A former Buckhead gallery owner has found her next act in the art of mustard.
I love mustard. For years, everywhere I went, I would buy different kinds. About 10 years ago, I decided to try and make my own mustard one day, taking one I liked and adding ingredients. I eventually came up with a recipe that brought together mustard and Champagne, and it was unlike anything I had ever tasted before. I started giving it to neighbors at Christmas, and I realized how much they enjoyed it when I began getting the empty jars in my mailbox with notes saying, “More, please.”
At the time, I was the owner of the Anne Irwin Fine Art Gallery on Miami Circle. I started the business out of my home when my kids were little; it was my fourth entrepreneurial pursuit. I’d done everything from selling comic books out of my red wagon to making jewelry in college and starting my own graphic design business. I was always very intuitive about the art world and seemed to have an eye for selecting art that other people liked too. But at the end of 2019, after 30 years, I was ready to sell the business to my fabulous gallery director, Emily West. Then the pandemic hit the following March.
I was bored and felt so isolated. I couldn’t sit around reading books all day, and I started wondering if I could take this mustard to market. I was so naïve. I thought I could make the mustard in my kitchen, find a cool label and start selling it right away. But there is so much more work to it than that. I had to get licenses, take chemistry and food science courses through the University of Georgia, find an industrial kitchen and much more. It felt like everything was completely out of my wheelhouse, and it was such a challenge. More than once I thought that I was going to stop, but I took it one step at a time. I was too far along to give it up. It took me nearly two years to get everything in place so I could get my labels and start selling my Champagne mustard, which I named Lilly’s Proper.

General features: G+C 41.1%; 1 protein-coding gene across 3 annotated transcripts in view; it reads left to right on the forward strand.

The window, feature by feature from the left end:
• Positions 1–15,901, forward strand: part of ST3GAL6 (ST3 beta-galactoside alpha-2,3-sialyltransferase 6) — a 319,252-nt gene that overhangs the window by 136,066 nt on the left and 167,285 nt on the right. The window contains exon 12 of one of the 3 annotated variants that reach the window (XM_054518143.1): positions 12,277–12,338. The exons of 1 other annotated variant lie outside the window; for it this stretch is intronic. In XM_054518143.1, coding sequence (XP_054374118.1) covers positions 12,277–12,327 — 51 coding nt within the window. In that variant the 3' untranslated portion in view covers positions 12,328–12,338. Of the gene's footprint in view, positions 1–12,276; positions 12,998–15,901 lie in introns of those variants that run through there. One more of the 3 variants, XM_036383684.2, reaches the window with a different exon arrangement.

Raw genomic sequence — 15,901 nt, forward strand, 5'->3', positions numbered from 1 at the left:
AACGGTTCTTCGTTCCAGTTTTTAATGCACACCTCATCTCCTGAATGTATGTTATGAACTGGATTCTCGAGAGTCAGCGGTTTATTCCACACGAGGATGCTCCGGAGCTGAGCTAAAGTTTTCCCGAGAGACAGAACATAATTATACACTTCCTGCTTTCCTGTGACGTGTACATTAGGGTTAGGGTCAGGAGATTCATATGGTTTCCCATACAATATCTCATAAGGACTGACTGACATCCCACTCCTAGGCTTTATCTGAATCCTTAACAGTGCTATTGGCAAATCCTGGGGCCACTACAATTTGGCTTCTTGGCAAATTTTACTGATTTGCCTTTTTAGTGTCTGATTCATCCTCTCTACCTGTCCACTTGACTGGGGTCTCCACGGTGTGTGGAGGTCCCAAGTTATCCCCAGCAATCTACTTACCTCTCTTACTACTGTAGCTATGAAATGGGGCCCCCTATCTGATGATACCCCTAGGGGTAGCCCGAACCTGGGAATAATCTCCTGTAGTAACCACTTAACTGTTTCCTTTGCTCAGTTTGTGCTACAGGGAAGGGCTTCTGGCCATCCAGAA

I officially started selling my small-batch mustard in September 2022. I now work out of High Cotton Kitchen, a privately owned, industrial community kitchen in Buckhead, and I have an assistant who helps me. There are so many things I have to do to get the recipe right in the amount I’m producing, like making sure the product doesn’t get too cool before we put the lid on to create the vacuum seal. And I couldn’t do it by myself. In fact, I’ve found my way into this incredible food community, and the people are wonderful. They are so willing to help and share information, and it’s just amazing.
Similar to the art world, I’ve discovered that the food world has its own culture. Art has its own language, and so does food. It’s taken me a long time to figure out how to speak the language, but I’m learning. My granddaughter, Darby, helped me set up an Instagram account for Lilly’s Proper, and I have someone who helps me with that content now as well. And I actually sold out over Christmas—nearly 600 jars. I didn’t think it would happen this fast, so I’m trying to figure out where I go from here.
I’m just amazed at how many people love my mustard, which is almost like a sauce. I’ve heard from people who tell me how they use it, from mixing it into hummus to using it in a salad dressing. I love that. For me, art provided a way for people to congregate, learn and grow. Art changes your home, and I always wanted to sell art that was peaceful, interesting and energetic. I feel the same way about food: It allows you to gather at the table with family and good friends. Just like art is an experience, food is an experience. I’m enjoying being in this food community, and I’m really at the beginning of this adventure. I’m just taking it one step at a time.
ERIKA READE • @erikareadeltd
BELLA CUCINA • @shopbellacucina
OLI+VE • @oliandev
SPLASH OF OLIVE • @splashofolive
TIMPSON CREEK GALLERY • @timpsoncreekgallery
PHOTOS: Erik Meadows
15 Minutes With columnist at Simply Buckhead. Freelance feature writer, children’s book author and President of Green Meadows Communications, LLC.